At times I didn’t think the eds “got” what I was doing, and other times I was just thankful to have the work and effort of two editors as a resource. I spent the first three weeks going through the mark-up; then I did “Words You Should Banish from your Writing,” I went through the list and tried to cut or change as many as possible to stronger or more vivid words. Some of the culprits—‘Went’—157 times, ‘pull’—87 times, ‘put’—141 times, ‘walk’—82 times, ‘there was’--129 times. The big villain was “look” which I used more than 300 times!   “Look,” I said . . . swell-looking gal . . . I looked down . . . she looked me in the eye. This was a tiring exercise, and by the end of the week, and I needed to take a day off.

For the last two weeks, I made a second pass to see if I did a good job on the edits. For the second pass, I hid the track changes and comments and printed a clean copy and reviewed it. To my surprise, it all still sounds like my writing. I do like Frank to use a lot of three and four letter Anglo-Saxon words—sat, push, took, pull, put, etc.—as opposed to Latinate word forms. But it read well. Better than the original, I dare say, even after losing 150+ instances of the word ‘look.’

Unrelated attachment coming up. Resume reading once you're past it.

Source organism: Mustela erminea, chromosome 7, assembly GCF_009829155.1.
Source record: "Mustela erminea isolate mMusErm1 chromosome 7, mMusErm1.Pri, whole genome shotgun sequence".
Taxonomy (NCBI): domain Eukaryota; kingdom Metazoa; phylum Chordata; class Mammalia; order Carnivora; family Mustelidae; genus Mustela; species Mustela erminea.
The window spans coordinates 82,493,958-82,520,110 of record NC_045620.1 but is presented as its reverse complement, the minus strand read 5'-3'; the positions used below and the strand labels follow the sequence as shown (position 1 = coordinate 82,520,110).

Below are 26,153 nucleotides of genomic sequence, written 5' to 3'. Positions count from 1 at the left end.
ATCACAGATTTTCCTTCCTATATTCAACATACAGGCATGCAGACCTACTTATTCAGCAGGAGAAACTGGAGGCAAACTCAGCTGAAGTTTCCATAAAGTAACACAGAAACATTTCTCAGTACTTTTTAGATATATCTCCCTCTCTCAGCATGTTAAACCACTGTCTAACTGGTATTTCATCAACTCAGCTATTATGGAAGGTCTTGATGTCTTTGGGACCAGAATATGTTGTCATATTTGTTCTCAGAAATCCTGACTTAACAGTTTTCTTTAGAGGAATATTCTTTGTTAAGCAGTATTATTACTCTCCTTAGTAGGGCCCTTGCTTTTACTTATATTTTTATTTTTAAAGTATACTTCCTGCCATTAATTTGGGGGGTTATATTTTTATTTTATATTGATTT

Frank Swiver has been getting to be a darker character, what with his problems in “Pearl's Valley,” and his attitude in “New Billy's”. It was good to get back to a more positive, kinder Frank in White w/Fish. However, he was still supposed to be a ‘noir’ character—a loser. Doomed. He may not die at the end but he might be better off dead. When I got to the end of the book there were three of four consecutive questions from the editors that I didn’t really understand.

  •  ‘     Show his thought process.
  •         What makes him finally dismiss the idea?’
  •          ‘Didn’t she already try to poison him, and the cat got it instead?’
  •          ‘Is all of this the truth?
  •          What is he thinking?’
I showed my wife “Why are they asking me these questions?” I said.

Tasia read the last ten pages. “Because what you’ve written doesn’t make any sense.”


Monday, March 7, 2016

Intro to Screenwriting

Last Monday, I started an online two-week screenwriting class from an organization called FutureLearn, which apparently bundles online classes from a number of European universities. It’s free, it’s from the U. of East Anglia (home of the Fighting Anglicans?) and it’s at